Isaiah 13:2-5

The kingdom of God.

These stirring, eloquent words of the prophet describing the gathering of the hosts at the summons of Jehovah speak to us of—

I. THE EXCEEDING BREADTH OF THE DIVINE CLAIM. All things, all nations, are Jehovah's; all these hosts that are to be gathered together are "my sanctified ones;" they are "my mighty ones." They did not know him, but, notwithstanding, God claims them as belonging to himself. He does claim all nations and peoples as his own; not only those who own their allegiance, but those also who are ignorant of his Name, and are worshippers at other shrines.



1. We understand that God has unlimited power over unresisting, inert matter.

2. We have a larger view of his omnipotence when we realize that he controls all sentient life, making every living creature to praise and serve him.

3. Our thought rises far higher as we consider how he is directing the activities of his obedient children, his voluntary servants, in all worlds.

4. We reach the largest and loftiest conception of Divine wisdom and power, in marvelous cooperation, when we dwell on his overruling energy. Jehovah so turns the selfish and ungodly projects of kings and armies to his own Divine account, that he can speak of Medes and Persians as "his sanctified ones," or as those set apart by him for this especial work; that he can represent them as "rejoicing in his highness" when they were eagerly bent on their own purposes; that he can designate them "the weapons of his indignation."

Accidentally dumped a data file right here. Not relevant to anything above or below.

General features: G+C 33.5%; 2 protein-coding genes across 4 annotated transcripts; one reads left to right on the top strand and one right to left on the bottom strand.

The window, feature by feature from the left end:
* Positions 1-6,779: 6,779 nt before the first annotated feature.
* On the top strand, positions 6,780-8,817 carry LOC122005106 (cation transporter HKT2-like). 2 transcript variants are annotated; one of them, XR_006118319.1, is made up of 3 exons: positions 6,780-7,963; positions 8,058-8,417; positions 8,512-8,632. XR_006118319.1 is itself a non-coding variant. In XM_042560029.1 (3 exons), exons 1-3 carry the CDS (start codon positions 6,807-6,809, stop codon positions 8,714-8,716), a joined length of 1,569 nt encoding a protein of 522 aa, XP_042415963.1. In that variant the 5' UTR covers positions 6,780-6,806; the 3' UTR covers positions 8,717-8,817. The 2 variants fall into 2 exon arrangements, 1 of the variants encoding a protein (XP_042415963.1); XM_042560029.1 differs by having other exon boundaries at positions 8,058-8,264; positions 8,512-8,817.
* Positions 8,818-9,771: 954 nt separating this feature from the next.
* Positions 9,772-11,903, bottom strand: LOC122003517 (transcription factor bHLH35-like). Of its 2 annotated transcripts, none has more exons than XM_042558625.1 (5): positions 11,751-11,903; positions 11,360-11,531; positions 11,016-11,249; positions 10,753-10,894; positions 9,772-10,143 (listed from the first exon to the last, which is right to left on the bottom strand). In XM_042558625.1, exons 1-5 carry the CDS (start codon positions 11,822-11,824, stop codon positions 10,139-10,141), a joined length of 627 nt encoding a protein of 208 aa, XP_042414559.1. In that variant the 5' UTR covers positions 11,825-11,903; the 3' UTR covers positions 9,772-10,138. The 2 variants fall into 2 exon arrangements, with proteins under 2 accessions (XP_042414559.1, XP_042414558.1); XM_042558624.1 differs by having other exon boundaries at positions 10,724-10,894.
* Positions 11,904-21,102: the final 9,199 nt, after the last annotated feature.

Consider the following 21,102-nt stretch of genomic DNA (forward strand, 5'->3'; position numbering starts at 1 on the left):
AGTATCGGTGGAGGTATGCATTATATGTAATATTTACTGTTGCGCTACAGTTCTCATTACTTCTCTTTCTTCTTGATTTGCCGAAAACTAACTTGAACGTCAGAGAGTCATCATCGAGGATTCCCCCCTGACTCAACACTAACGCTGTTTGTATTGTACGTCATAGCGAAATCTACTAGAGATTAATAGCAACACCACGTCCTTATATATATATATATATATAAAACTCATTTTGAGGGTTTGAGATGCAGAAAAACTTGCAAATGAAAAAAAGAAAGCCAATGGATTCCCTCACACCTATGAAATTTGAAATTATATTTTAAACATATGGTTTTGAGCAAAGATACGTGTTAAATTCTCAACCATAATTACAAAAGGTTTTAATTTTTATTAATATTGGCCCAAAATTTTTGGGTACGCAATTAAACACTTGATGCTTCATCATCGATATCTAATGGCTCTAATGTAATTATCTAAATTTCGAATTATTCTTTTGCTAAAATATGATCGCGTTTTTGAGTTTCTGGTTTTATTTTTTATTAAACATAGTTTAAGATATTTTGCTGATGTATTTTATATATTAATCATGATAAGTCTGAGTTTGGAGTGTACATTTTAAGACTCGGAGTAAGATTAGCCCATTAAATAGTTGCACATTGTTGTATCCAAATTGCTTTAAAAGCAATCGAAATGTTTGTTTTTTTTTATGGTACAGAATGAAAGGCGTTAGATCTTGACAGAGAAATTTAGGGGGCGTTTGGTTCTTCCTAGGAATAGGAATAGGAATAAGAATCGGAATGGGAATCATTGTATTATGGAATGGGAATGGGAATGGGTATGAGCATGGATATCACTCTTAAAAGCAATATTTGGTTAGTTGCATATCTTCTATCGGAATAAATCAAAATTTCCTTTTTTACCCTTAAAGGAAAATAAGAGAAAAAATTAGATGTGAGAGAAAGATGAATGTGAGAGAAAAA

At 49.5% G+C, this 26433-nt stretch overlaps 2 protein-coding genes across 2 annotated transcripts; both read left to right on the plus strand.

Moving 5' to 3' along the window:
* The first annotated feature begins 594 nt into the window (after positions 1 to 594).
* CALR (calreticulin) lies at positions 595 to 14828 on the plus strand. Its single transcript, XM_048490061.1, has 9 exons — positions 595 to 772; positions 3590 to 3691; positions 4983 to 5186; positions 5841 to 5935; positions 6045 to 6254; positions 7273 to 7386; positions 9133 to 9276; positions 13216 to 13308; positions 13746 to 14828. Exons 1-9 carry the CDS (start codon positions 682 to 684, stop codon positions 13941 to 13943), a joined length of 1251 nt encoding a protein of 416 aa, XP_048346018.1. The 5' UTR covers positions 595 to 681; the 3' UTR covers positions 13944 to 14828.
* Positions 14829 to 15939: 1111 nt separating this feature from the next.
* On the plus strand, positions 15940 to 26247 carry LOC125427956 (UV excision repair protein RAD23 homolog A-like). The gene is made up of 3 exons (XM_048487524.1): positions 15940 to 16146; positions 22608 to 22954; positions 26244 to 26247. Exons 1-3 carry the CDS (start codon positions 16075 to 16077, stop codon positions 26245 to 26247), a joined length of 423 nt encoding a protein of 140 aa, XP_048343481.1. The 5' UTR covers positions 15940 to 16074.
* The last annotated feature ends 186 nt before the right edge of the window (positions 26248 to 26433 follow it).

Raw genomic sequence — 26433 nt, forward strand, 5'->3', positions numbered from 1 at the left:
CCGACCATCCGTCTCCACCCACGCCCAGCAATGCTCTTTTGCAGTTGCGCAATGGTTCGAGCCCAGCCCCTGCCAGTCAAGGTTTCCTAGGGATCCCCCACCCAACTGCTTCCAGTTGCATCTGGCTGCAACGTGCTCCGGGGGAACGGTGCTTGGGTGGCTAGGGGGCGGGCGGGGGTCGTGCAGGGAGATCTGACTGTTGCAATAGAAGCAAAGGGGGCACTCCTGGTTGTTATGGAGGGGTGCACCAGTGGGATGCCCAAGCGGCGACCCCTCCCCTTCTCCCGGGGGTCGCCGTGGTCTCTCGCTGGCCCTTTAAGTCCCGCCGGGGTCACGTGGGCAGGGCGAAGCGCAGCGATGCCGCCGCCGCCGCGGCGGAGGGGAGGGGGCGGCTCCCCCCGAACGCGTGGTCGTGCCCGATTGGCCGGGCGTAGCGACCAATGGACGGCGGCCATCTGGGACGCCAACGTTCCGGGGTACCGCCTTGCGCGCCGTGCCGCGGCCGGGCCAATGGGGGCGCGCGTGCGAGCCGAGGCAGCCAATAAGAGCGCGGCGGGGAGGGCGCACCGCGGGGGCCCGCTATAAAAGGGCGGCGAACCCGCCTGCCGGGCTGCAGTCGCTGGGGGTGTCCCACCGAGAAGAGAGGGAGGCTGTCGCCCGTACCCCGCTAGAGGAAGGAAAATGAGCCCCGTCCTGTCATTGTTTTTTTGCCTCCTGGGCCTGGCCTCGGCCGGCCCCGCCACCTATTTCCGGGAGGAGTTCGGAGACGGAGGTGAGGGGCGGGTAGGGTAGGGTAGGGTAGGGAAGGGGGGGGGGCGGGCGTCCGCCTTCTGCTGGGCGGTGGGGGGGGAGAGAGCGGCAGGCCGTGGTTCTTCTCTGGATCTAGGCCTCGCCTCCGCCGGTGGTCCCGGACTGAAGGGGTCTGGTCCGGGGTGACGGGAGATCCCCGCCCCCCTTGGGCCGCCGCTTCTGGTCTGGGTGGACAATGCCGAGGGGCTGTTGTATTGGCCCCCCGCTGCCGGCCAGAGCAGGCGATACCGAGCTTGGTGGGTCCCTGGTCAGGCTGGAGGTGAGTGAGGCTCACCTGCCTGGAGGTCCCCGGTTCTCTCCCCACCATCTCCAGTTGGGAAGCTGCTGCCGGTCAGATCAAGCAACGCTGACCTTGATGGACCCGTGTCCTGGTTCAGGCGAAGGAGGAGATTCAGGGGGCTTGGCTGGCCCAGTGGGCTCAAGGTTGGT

Isaiah 13:6

The day of the Lord.

We may truly speak of every day as a "day of the Lord." For when does the morning come on which we cannot say, "This is the day which the Lord has made' (Psalms 118:24)? Every day brings with it fresh tokens of his presence, new proofs of his power. The refreshment and invigoration of sleep, the provisions of the table, the enjoyment of the hearth, the activities of outward life, the continuance of mental power, etc.,—do not all these daily mercies make each returning portion or' our time a "day of the Lord?" But there is a peculiar sense in which the time of special visitation is to be so regarded. For that is the day on which—

I. GOD REVEALS HIS NEARNESS TO US AND HIS INTEREST IN US. We are in danger of imagining that God has withdrawn into a remote solitude, in which he takes no heed of the passing events of his outlying creation; that he is too great and high to concern himself with our "poor affairs." It is a conception unworthy of him and most injurious to us. When God "arises to judgment," so that it is as if all visible nature were disturbed and disordered (Isaiah 13:10, Isaiah 13:13), and the hearts of men are filled with consternation (Isaiah 13:7, Isaiah 13:8), "in the day of his fierce anger" (Isaiah 13:13), these false imaginings are scattered, and God is found and is felt to be a God at hand and not afar off—a God who has much to do with us, and with whom we have everything to do (Hebrews 4:13).

II. GOD REVEALS HIS RIGHTEOUSNESS TO US. Such events as these (Isaiah 13:9-11) are "terrible things in righteousness." The anger or "wrath" of the Lord (Isaiah 13:9, Isaiah 13:13) is thus revealed "against all unrighteousness" (Romans 1:18). God is "destroying the sinners" (Isaiah 13:9) in order that he may set his seal against the sin which they have committed; he is humbling the proud that their "arrogancy may cease" (Isaiah 13:11), and that human haughtiness may receive his powerful condemnation. In such a "day" as this, the Lord is making his thought concerning iniquity very clear to the children of men.